BYU students from across majors attended a science fair at a Spanish Fork elementary school, where exercise science professor Matt Seeley brought BYU students to serve as judges and consultants to kids’ projects.
Students went booth by booth discussing projects and inspiring their younger companions toward a life in science. “Giving back to the community goes both ways,” Seeley says. “The kids get a role model—especially girls. And the university students get to talk science and share knowledge.”
Seeley believes in the moral to get out and serve—that as valuable and imperative as it is to spend time in classrooms, the University campus is not the entire world. What we do here is not everything. “It’s important to get out and rub shoulders with people off campus,” he says. “If you’re ever having a hard time identifying your blessings—go spend time with some kids. A lot of this stuff we take so seriously—it’s not the most important parts of life.”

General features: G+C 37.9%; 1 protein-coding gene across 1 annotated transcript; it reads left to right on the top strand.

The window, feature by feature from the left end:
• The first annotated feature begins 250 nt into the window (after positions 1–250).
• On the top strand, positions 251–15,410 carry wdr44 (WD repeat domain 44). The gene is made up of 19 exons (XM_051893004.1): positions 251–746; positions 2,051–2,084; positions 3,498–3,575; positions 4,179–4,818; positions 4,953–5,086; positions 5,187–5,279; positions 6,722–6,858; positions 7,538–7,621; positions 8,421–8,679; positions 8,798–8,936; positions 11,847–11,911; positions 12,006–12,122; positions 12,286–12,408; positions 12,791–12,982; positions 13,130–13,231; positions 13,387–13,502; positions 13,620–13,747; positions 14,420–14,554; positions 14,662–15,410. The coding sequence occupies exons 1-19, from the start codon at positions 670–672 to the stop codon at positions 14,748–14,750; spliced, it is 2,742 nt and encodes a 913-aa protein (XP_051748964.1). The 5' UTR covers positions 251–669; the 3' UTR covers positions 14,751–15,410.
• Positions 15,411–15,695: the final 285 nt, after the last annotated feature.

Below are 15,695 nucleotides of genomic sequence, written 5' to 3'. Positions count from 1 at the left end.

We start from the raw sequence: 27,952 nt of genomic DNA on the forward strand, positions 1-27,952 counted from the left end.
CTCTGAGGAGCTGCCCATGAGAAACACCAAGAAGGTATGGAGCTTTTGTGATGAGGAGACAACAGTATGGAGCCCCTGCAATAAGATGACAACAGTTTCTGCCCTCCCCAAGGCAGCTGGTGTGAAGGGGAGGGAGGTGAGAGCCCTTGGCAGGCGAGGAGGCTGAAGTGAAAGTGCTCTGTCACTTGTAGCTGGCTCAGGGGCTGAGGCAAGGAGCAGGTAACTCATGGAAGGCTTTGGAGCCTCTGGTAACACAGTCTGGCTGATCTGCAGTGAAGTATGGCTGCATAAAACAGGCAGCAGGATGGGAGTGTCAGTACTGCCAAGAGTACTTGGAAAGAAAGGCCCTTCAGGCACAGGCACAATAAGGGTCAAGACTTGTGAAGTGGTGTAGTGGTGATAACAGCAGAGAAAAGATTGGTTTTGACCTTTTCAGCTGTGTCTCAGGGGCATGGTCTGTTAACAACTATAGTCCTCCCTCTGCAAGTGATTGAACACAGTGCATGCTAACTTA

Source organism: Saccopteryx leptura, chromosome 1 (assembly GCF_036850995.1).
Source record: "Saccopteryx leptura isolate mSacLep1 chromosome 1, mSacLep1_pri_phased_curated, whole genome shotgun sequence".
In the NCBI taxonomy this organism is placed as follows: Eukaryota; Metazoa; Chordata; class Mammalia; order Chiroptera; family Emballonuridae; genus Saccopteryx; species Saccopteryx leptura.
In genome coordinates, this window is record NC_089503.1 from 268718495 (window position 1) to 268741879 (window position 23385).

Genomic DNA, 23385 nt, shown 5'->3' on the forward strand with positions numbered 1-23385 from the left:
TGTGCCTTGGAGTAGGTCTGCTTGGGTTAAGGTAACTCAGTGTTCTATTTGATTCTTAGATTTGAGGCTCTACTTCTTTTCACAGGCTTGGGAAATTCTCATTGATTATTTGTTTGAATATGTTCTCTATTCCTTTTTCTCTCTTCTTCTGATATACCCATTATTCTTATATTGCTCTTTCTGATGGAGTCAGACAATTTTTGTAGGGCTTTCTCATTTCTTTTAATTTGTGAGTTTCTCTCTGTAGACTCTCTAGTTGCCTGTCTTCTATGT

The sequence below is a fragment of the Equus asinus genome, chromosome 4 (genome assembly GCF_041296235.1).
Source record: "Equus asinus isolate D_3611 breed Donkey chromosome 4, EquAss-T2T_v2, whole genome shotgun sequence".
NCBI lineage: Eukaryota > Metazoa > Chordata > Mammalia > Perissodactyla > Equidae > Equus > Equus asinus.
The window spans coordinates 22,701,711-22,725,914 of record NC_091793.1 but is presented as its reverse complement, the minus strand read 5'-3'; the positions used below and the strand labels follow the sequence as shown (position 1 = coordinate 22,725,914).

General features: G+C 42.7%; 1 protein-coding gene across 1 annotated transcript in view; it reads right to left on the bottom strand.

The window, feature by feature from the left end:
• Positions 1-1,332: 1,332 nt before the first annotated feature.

Leaving campus and serving the community encourages students in their own lives. Seeley and students are learning from kids by remembering how to think and be like one. And they’re learning that the most important parts of life are not always in the classroom or textbooks—but in the people we can be around and serve.